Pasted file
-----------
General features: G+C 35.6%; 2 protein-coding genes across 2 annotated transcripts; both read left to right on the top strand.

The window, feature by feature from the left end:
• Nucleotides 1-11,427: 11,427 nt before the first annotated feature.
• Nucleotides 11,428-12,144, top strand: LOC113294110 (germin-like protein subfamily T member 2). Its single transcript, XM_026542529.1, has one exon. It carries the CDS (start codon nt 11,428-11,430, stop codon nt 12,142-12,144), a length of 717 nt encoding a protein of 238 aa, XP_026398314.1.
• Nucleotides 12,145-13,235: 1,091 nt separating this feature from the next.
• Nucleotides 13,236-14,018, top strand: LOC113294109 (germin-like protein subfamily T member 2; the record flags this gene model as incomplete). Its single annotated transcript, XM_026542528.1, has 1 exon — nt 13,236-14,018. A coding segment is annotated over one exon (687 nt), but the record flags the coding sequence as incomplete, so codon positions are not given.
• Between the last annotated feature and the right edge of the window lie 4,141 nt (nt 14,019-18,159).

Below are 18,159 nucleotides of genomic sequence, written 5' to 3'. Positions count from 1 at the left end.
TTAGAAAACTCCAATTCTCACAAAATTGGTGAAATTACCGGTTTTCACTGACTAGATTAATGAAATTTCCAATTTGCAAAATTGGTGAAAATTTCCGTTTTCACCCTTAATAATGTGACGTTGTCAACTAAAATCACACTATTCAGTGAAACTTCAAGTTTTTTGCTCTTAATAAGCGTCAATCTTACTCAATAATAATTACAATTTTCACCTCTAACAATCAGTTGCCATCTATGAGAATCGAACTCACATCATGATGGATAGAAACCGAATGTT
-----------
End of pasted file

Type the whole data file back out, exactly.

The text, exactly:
General features: G+C 35.6%; 2 protein-coding genes across 2 annotated transcripts; both read left to right on the top strand.

The window, feature by feature from the left end:
• Nucleotides 1-11,427: 11,427 nt before the first annotated feature.
• Nucleotides 11,428-12,144, top strand: LOC113294110 (germin-like protein subfamily T member 2). Its single transcript, XM_026542529.1, has one exon. It carries the CDS (start codon nt 11,428-11,430, stop codon nt 12,142-12,144), a length of 717 nt encoding a protein of 238 aa, XP_026398314.1.
• Nucleotides 12,145-13,235: 1,091 nt separating this feature from the next.
• Nucleotides 13,236-14,018, top strand: LOC113294109 (germin-like protein subfamily T member 2; the record flags this gene model as incomplete). Its single annotated transcript, XM_026542528.1, has 1 exon — nt 13,236-14,018. A coding segment is annotated over one exon (687 nt), but the record flags the coding sequence as incomplete, so codon positions are not given.
• Between the last annotated feature and the right edge of the window lie 4,141 nt (nt 14,019-18,159).

Below are 18,159 nucleotides of genomic sequence, written 5' to 3'. Positions count from 1 at the left end.
TTAGAAAACTCCAATTCTCACAAAATTGGTGAAATTACCGGTTTTCACTGACTAGATTAATGAAATTTCCAATTTGCAAAATTGGTGAAAATTTCCGTTTTCACCCTTAATAATGTGACGTTGTCAACTAAAATCACACTATTCAGTGAAACTTCAAGTTTTTTGCTCTTAATAAGCGTCAATCTTACTCAATAATAATTACAATTTTCACCTCTAACAATCAGTTGCCATCTATGAGAATCGAACTCACATCATGATGGATAGAAACCGAATGTT